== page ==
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OpenStack: One Giant Leap for Cloud Computing

07.19.2010
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Today Rackspace launched what might be the most significant step for open source cloud computing thus far.  The new project, dubbed "OpenStack", is an open source cloud platform that will soon contain the source code behind RackSpace's cloud storage and distributed computing platforms.  However, Rackspace isn't the only one getting in on the action.  NASA is also incorporating the "Nova" technology from their Nebula Cloud Platform.  The project is being backed by 25 other organizations as well, including Intel, Dell, AMD, and Citrix.  Licensed under the Apache License v2, this initiative might be the most substantive effort to support interoperability in the cloud to date.

OpenStack

OpenStack will feature several cloud infrastructure components divided into two projects.  The first features a fully distributed object store based on Rackspace Cloud Files called OpenStack Object Storage.  The second, called OpenStack Compute, will be a scalable, compute-provisioning engine based on NASA's contribution and Rackspace's Cloud Server.  The suite of open source elements will facilitate the creation of a completely open reference platform for Amazon-like cloud computing.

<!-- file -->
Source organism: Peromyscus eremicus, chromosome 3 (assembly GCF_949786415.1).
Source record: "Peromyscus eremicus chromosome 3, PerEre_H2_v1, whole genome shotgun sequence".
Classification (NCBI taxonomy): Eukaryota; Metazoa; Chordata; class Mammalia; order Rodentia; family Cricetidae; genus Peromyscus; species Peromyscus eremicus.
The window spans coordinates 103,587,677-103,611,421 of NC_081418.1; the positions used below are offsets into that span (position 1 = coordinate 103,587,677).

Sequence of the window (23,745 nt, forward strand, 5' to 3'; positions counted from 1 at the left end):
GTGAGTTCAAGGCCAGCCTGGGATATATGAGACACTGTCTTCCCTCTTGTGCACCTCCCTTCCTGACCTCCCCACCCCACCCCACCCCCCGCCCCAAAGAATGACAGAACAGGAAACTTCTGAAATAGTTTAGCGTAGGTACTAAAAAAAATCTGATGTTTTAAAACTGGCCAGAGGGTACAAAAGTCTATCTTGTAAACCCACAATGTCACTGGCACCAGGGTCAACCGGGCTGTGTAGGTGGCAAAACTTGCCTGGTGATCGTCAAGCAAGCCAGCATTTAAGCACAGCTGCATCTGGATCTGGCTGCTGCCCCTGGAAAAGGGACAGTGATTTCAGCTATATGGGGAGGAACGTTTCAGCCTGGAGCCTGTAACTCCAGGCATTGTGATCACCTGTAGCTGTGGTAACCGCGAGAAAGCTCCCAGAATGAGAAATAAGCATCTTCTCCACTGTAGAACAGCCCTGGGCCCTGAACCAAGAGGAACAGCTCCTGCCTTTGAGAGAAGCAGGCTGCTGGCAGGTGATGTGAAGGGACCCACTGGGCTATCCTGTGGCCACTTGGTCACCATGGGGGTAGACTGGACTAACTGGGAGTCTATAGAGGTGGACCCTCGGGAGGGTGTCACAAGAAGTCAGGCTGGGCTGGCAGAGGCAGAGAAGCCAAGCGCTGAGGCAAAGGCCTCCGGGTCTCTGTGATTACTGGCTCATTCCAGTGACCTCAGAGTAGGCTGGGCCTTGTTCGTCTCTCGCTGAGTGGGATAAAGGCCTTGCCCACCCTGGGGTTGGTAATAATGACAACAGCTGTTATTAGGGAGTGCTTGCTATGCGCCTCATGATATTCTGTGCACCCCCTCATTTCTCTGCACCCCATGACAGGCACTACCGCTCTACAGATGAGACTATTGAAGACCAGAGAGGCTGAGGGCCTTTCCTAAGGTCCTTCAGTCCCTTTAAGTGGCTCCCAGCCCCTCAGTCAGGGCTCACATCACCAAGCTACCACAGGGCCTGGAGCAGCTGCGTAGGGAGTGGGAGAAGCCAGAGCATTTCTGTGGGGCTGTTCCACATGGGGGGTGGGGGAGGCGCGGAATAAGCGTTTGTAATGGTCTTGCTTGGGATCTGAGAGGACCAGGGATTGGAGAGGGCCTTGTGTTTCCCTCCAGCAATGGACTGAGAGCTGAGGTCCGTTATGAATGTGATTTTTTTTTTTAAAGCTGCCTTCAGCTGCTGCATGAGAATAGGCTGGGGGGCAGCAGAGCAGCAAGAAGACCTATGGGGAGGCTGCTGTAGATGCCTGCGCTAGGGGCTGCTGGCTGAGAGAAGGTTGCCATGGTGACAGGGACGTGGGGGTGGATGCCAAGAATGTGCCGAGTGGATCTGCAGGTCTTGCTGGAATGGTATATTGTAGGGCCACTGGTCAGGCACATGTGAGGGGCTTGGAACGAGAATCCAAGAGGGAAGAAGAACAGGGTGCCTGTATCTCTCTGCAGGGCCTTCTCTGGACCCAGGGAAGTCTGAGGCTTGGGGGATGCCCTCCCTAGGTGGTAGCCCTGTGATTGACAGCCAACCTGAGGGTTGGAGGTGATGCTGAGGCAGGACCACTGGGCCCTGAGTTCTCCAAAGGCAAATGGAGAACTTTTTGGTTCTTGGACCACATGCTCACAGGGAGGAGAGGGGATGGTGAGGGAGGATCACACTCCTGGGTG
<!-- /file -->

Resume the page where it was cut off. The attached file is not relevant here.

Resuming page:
NASA's Nebula

NASA's Nebula platform is one of the world's most powerful cloud computing technologies.  One example of this platform's capabilities is the processing power being used to render images from a camera orbiting Mars.  The pictures will be used in the WorldWide telescope, a Microsoft Research project.  Nebula has processed and hosted more than than 100 terabytes of high-resolution images.

The Developers Show Support

In reference today's announcement, Open Source Initiative representative Simon Phipps said, "it's probably the most significant advance for open source cloud computing that we've seen so far."

Robert Scoble of Rackspace explained the effect that this open source approach has had on developer hiring and the impact he believes it will have on the IT industry:

"[My Microsoft background begs the question,] “why would a company give away its crown jewels?” But it has turned working at Rackspace for many of my coworkers from just a job to one that’s a mission. After all, our code now is going to be used by NASA. Think about what that does. Also, it’s a lot easier to recruit great developers when they get to work on an open source initiative. I almost didn’t talk about this on the blog because this effect has been so pronounced. I believe it’ll force other cloud companies to go open source as well because they’ll lose key hires to Rackspace and they already have."

OpenStack has no performance blocks or any other artificial limitations that are sometimes implemented by "open core" projects.  The design process and project roadmap will also be completely open on the project's source code repository on Canonical's Launchpad.